Even more dangerously for the government, Conservative parliamentarians seem to be losing their fear of defying their own party. “I have never seen such a mood of rebellion in the House [of Commons],” said one three-term Conservative MP who is considering voting against May’s Brexit deal next week. “I wouldn’t call any of [the government’s] defeats today exactly seismic. But I get the feeling that the government whips are starting to brick it [become extremely nervous]. They’ve been counting on party loyalty to somehow get everyone behind May’s deal. But members are getting into the habit of ignoring the whips. … That gets contagious.”

Certainly the news that Britain will probably be able to suspend Brexit marks a major tipping point in the debate. On Tuesday the European Court of Justice’s advocate general, Campos Sánchez-Bordona, formally submitted a legal opinion that any EU member state had the right to unilaterally suspend Article 50—the clause in the European Constitution that covers exiting the EU. The ECJ, meeting in emergency session in Luxembourg, customarily upholds the opinions of its advocate general and is due to rule before Christmas. Confirmation that Parliament has the option of delaying the whole process will mean that “the terms of the Brexit debate have fundamentally shifted,” according to anti-Brexit Labour MP Chris Bryant. Or, as one senior government adviser not authorized to speak on the record quipped, “kicking the can down the road? How could any British politician resist?”

Procrastination may have its attractions as a political tactic—but Parliament nonetheless faces some hard choices if it rejects May’s deal next week. Momentum behind holding a second referendum on Brexit—described by its advocates as the People’s Vote movement—has grown since 700,000 demonstrators marched on Parliament last month to support it. May has, so far, rejected all calls for a second plebiscite as an attempt to “overturn the will of the British people.” And the opposition Labour Party has so far refused to officially back a People’s Vote, insisting that its first preference was a new general election. But if Labour’s attempt to unseat the government in a no-confidence motion fails, the party’s second in command John McDonnell said last week that Labour backing for a People’s Vote would become “inevitable.”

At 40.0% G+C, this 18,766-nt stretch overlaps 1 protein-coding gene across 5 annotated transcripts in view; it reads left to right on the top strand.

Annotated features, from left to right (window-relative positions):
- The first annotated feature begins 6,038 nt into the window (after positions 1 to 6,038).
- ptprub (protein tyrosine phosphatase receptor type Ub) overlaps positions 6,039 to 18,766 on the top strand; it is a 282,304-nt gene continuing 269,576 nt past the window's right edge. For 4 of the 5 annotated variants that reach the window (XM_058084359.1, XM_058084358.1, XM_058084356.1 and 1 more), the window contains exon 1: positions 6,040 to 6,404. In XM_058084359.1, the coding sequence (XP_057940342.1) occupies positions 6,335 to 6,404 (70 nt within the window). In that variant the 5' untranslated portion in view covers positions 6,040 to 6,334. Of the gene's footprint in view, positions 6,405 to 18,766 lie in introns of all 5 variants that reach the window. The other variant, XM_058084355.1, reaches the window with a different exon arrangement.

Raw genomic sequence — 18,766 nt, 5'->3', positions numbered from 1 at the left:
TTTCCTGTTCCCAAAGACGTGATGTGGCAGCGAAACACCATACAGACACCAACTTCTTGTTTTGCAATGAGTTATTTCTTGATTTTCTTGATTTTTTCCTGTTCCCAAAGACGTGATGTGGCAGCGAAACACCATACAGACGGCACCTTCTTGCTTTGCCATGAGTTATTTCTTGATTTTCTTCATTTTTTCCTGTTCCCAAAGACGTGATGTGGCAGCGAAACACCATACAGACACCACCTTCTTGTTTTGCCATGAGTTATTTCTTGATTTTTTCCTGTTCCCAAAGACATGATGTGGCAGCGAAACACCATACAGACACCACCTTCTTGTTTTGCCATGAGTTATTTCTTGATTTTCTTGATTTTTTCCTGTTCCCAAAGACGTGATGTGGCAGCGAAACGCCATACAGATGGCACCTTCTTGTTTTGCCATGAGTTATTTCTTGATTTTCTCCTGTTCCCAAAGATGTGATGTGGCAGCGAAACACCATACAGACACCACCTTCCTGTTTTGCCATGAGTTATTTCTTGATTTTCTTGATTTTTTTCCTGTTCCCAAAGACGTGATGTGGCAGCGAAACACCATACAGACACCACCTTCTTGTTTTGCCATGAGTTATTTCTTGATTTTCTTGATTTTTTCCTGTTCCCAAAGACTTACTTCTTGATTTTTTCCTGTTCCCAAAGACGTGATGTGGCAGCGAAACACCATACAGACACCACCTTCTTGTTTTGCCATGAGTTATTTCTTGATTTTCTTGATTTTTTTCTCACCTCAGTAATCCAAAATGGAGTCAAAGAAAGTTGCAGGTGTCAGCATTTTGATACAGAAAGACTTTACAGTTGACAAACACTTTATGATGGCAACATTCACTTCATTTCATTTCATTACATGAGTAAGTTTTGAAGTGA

But even the second referendum option is fraught with controversy. Polls show that the outcome depends strongly on how the question is framed. On a straight “leave” or “remain” question, “remain” wins. But with a three-way referendum between Theresa May’s deal, “remain” and “no deal,” it’s May’s deal that wins, according to Deltapoll. That’s why the right-leaning magazine The Spectator, with its unrivaled sources inside the Conservative Party, has begun to suggest that a People’s Vote could be May’s least bad option. “If the Commons won’t back her deal, then maybe the country will,” political editor James Forsyth wrote last week. “A growing number of full-bore Brexiteers are optimistic that they could win a referendum.”

Other parliamentarians harbor hopes that with more time a new, better deal might be negotiated with Brussels. Indeed, many of the high priests of the 2016 Brexit campaign have always opposed May’s triggering of Article 50 before an exit deal had been brokered—comparing it to “putting a gun in your mouth and pulling the trigger,” in the memorable words of “leave” campaign director Dominic Cummings. Such hard-line Brexiteers would back suspending the process in order to continue haggling—despite the insistence of European Council President Donald Tusk that the current offer is “the best possible, in fact the only possible one.” If this deal is rejected in the House of Commons, Tusk said in October, the only options would be “no deal or no Brexit at all.”

One thing is certain: The coming weeks will see a roiling political crisis in British politics unseen in decades. And if, as now seems likely, the Brexit process will spill over either into a postponement of Article 50 or a second referendum, that crisis will continue for months as Britain struggles to either overturn or to implement its fateful 2016 decision to leave the EU.

 

Owen Matthews, the author of Stalin's Children, is based in the United Kingdom. He was Newsweek’s Moscow bureau chief from 2006 to 2016. @owenmatth